"If you're injured, if you're not playing, you're taking financial hits out the wazoo," Ahn said. "I know a lot of players are feeling very antsy about the (current) financial situation. It puts a lot of pressure on us. It's going to put a lot of pressure on us when we go back on court: 'I haven't made money in X amount of weeks, months. I need to perform well.'"
Even without knowing the specific opportunity cost incurred by any given player forced to sit idle for several weeks - lost earnings could range from tens of thousands to millions of dollars depending on performance - it's possible to get a sense of which players could be affected most severely. Those who excel on clay will bemoan the cancellation of Charleston. The main draws at Indian Wells and Miami, meanwhile, have room for 96 singles entrants, extending the spoils of participation to a larger field than usual.
Generally, it's the players sitting a notch or two below each tour's elite tiers - those who round out the main draws of ATP Masters 1000 and WTA Premier events - who bear the brunt of high-level tennis' financial inequity and instability. As Canadian player Vasek Pospisil wrote in an opinion piece for The Globe and Mail last summer, top-50 players are certainly able to rack up huge money, but that luxury doesn't extend far down the rankings.
"(O)utside of the top 100 players, when you add up the personal and staff expenses for a 30- to 35-week travel calendar, most players are either losing money or breaking even," Pospisil, a member of the ATP Players' Council, wrote at the time.
Pospisil, who intended to compete at Indian Wells, shared his dueling emotions about the event's cancellation in an interview with Tennis Channel this week: He acknowledged the gravity of the coronavirus outbreak while noting that being barred from play made for "a weird situation." No doubt that sensation will persist across the sport as the hiatus continues.
Ahn said she hopes the WTA will present a plan within the next week for paying players during the lull period and structuring the remainder of the year. On the latter front, she thinks players would be willing to play past the season's usual endpoint - as NBA and NHL athletes might do - if it means salvaging tournaments that can't be held on time.
Pressingly, Ahn said the players' council wants assurance from the WTA that players will be compensated while the tour is on hold. She admits it's a big request, given that canceled events face their own massive financial losses and that any such monies would have to be repurposed from some other budget line. But it's essential if play doesn't restart soon, she said, particularly for the many players who have to pay out of pocket for coaching and training - not to mention food and rent. (Neither the ATP nor the WTA responded to requests for comment on this subject.)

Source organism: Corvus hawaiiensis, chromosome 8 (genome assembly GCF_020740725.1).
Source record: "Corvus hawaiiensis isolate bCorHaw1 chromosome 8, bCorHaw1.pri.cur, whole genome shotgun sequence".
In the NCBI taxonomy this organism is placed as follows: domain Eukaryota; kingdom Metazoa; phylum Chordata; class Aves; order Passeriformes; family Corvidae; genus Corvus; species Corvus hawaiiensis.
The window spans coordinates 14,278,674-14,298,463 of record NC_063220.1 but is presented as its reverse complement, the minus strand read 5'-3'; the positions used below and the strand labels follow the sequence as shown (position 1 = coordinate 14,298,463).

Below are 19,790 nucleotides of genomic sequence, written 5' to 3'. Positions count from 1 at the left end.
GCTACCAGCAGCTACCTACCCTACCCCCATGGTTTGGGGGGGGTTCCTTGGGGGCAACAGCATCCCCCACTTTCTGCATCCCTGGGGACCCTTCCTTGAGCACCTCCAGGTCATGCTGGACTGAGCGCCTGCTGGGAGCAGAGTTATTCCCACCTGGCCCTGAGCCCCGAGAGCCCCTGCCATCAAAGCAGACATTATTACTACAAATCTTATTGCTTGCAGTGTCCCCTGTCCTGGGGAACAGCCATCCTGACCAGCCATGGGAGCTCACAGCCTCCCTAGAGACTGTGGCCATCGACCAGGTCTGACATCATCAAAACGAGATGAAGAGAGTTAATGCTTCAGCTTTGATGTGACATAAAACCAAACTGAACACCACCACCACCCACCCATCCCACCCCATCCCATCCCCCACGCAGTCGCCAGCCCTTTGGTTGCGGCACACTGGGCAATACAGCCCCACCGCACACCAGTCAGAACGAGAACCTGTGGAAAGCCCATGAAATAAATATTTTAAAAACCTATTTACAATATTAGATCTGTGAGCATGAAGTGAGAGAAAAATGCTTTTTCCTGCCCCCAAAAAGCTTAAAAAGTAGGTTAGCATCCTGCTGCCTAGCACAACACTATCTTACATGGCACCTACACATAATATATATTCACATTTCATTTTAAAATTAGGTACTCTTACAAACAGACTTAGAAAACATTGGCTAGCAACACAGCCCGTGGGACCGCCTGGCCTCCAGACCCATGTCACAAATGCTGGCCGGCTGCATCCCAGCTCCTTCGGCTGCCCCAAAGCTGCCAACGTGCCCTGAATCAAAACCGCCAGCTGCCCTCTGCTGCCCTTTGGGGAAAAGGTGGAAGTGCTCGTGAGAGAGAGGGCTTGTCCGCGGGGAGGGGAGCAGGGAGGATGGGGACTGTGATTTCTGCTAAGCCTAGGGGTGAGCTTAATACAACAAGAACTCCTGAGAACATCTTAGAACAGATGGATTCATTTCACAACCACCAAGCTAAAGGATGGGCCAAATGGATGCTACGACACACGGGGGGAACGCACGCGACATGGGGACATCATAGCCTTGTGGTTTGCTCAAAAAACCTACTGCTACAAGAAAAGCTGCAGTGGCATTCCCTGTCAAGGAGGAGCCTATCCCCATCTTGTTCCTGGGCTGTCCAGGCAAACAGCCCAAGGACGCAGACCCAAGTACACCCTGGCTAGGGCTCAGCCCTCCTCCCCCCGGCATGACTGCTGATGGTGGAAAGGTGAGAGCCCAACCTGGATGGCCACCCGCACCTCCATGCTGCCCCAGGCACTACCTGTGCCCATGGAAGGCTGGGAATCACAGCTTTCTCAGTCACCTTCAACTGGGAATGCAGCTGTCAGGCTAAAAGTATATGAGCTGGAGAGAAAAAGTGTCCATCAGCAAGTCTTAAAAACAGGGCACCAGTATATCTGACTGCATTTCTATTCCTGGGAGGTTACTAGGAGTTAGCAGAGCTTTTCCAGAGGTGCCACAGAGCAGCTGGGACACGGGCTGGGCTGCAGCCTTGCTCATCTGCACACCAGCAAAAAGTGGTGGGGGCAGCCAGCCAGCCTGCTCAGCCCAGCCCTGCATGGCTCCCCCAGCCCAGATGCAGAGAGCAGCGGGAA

In all, Ahn said from New Jersey on Friday, it's been a taxing and difficult week, albeit one in service of a broadly important cause. On the WTA's eight-person players' council, whose members include 2017 US Open champion Sloane Stephens and finalist Madison Keys, Ahn's role is to represent women ranked in the hundreds. Not the marquee names, but the toilers and up-and-comers who comprise the majority of the tour.
"I think a lot of girls feel comfortable coming to me with issues, questions," Ahn said, "because they feel confident I'm going to not only relay these messages to the WTA, but also find solutions to them."
Heading into the weekend, Ahn's immediate plan was to spend the next couple of days at home, recovering from slight California jet lag and taking it easy as people around the country brush up on the practice of social distancing. She wonders if it's worthwhile to commute to New York next week to practice in Flushing, or if she ought to just stay in the house and use her own gym equipment to keep fit as best she can.
"There's clearly no rush anymore to get back on court," she said. "I have to talk with my coach and put together a plan: How important is getting on court right now, versus just literally trying not to catch the coronavirus?"
Nick Faris is a features writer at theScore.